IN 1950 as editor of one of the Free Press Group of papers, I was a member of the All India Newspaper Editors Conference (AINEC) and attended meetings of its Mumbai branch which were held in the Free Press premises at Dalal Street. Always present was the then Times of India editor, Mr Frank Moraes.
On one occasion after the regular meeting was over, Mr Moraes took me aside and asked whether I would do him a favour. He said he has a son who is a great cricket enthusiast and wants to cover the forthcoming Ranji Trophy matches and would I give him an opportunity to do so? Presuming that he had a college-going son who wanted a break, I readily consented and suggested that he send the young man to meet me. That evening my secretary said that some Moraes wants to see me and would I see him? Send him in, I said. In, walked a 14-year lad in khakhi shorts and introduced himself as Dom Moraes. ?Dom?, I said, ?where is your brother?? ?I have no brother, sir,? said Dom. ?It was my Dad who spoke to you about me.? I was a bit peeved. Did Mr Moraes think so lowly of the Free Press Bulletin that he expected it to print what a 14-year old wrote on cricket? But I had given my promise and told Dom to send me his copy anyway.
On the day of the first match it came around 9 p.m. It was well-written, indeed written so well that I thought may be Dad had lent a helping hand. To check that out I called up Dom to say that the copy had come too late to be used and I would prefer that after the day´s play was over he come straight to the Free Press office and write his story. I don´t think Dom knew what I had in mind.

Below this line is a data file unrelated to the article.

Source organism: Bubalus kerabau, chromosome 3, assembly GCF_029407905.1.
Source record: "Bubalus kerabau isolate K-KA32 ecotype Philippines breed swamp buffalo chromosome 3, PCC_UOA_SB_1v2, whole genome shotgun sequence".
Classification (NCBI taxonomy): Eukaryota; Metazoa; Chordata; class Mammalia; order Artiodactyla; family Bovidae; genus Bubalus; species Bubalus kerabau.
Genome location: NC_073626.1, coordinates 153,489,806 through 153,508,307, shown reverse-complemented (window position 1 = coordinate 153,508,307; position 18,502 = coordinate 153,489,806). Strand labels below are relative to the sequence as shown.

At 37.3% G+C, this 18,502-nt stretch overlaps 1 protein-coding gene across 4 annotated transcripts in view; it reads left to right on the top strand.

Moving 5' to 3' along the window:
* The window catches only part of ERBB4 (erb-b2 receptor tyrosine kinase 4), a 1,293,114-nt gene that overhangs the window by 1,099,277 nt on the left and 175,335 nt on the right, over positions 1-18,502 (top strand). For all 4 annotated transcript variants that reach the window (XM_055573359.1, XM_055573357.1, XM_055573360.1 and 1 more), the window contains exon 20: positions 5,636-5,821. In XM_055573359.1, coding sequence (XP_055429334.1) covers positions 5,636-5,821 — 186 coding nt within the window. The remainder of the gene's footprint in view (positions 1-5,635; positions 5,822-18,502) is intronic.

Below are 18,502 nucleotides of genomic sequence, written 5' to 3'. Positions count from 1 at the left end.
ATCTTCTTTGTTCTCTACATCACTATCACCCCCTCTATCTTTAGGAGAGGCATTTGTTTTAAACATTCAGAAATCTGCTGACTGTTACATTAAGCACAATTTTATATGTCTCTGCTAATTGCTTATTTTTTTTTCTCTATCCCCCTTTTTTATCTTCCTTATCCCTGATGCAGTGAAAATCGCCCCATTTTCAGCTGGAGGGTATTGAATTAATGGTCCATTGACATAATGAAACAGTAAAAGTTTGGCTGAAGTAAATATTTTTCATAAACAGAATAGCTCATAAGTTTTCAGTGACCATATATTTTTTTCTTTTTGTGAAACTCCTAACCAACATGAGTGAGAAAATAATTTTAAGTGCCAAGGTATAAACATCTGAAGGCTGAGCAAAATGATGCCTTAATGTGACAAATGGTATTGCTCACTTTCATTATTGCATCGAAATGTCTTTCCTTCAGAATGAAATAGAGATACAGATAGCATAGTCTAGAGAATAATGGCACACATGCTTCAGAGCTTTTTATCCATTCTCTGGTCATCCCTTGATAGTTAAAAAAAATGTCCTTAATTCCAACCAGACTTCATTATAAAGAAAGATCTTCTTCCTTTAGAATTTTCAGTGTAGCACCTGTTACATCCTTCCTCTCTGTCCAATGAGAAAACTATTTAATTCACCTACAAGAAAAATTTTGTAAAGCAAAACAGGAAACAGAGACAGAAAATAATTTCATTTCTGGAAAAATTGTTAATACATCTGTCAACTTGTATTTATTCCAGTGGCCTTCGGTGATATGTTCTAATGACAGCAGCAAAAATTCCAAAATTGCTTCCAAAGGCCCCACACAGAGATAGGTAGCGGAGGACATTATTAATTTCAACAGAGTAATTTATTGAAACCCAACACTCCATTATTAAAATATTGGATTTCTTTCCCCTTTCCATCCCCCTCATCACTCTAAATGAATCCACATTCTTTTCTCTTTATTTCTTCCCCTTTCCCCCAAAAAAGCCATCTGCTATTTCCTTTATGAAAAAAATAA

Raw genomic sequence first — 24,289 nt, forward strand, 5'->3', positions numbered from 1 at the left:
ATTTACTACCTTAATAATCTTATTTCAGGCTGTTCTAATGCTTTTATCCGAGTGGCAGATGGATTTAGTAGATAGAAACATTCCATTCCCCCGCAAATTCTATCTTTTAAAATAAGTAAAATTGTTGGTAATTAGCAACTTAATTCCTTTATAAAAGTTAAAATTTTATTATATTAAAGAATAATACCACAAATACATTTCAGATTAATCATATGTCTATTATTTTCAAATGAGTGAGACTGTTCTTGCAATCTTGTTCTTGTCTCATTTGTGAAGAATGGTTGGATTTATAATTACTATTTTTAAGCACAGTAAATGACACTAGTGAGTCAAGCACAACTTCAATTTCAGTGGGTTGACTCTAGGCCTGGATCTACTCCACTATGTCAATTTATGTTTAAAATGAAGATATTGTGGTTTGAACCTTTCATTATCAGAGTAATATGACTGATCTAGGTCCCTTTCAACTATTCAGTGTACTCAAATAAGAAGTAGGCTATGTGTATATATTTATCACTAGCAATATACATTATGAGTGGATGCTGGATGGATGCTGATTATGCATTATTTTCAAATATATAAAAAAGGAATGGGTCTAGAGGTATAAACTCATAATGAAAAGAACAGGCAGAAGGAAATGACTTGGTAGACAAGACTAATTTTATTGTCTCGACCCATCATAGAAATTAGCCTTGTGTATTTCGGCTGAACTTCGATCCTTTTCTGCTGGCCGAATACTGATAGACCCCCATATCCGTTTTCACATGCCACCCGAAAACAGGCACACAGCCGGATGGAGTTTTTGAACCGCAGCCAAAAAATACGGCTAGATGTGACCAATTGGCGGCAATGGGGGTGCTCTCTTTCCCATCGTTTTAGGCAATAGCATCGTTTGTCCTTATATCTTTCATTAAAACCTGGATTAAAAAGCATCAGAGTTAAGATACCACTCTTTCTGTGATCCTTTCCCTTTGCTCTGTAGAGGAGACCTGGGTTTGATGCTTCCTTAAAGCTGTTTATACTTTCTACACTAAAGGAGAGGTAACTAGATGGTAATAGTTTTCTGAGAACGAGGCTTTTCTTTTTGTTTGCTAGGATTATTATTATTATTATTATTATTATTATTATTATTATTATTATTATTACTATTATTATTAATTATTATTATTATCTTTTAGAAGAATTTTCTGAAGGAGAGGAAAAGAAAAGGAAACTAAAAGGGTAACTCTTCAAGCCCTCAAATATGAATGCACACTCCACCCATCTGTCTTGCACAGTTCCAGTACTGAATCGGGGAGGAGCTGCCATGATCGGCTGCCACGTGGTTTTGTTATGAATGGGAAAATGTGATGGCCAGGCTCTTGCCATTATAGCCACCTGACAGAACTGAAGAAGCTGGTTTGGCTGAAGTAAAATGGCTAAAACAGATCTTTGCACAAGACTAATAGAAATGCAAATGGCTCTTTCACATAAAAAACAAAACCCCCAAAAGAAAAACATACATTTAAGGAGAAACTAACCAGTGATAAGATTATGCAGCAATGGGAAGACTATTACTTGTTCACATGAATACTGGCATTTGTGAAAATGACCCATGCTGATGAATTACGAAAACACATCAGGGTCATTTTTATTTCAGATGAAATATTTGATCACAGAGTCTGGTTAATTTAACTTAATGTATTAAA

Innocently he came to the Free Press office after the match was over and wrote his copy and handed it over to me. I was amazed. It was well-written, better, I thought than even what our regular correspondents could have done and I kept Dom for the entire season. In fact, if I remember right, for three more seasons. Years later he compiled all those columns he had written and published them in a book entitled Green is the Grass and gave me credit for giving him an opportunity to get into print. Many years later he told me that it was his worst work that I didn´t particularly take as a compliment. Then I lost touch with him as I had been sent to the United Nations as the PTI´s special correspondent.
To banish obits from news columns is poor journalism and still less service to the reader. But tell that to the new generation of journalists. Who cares for obits in a world where news space is sold in column inches? Dead men can´t pay, can they?
Some time in the mid-fifties, when I was still at the UN, Mr Frank Moraes happened to come to New York and came to the UN often enough to be a familiar figure at the Delegates´ Lounge. One afternoon I received an excited call from Mr Moraes, asking me to come down right away to have a drink with him, as he had something interesting to tell me. Normally a very staid figure, this time when I met him at the lounge he was in great spirits. He said: ?Dom has won the Hawthendon Prize for poetry. I have just heard from him. Let´s celebrate!? I had never heard of the prize but if Mr Moraes was happy, I was willing to join him for a drink. In fact, I guess we had more than one, but who counts when there is joy all round? I skipped my lunch.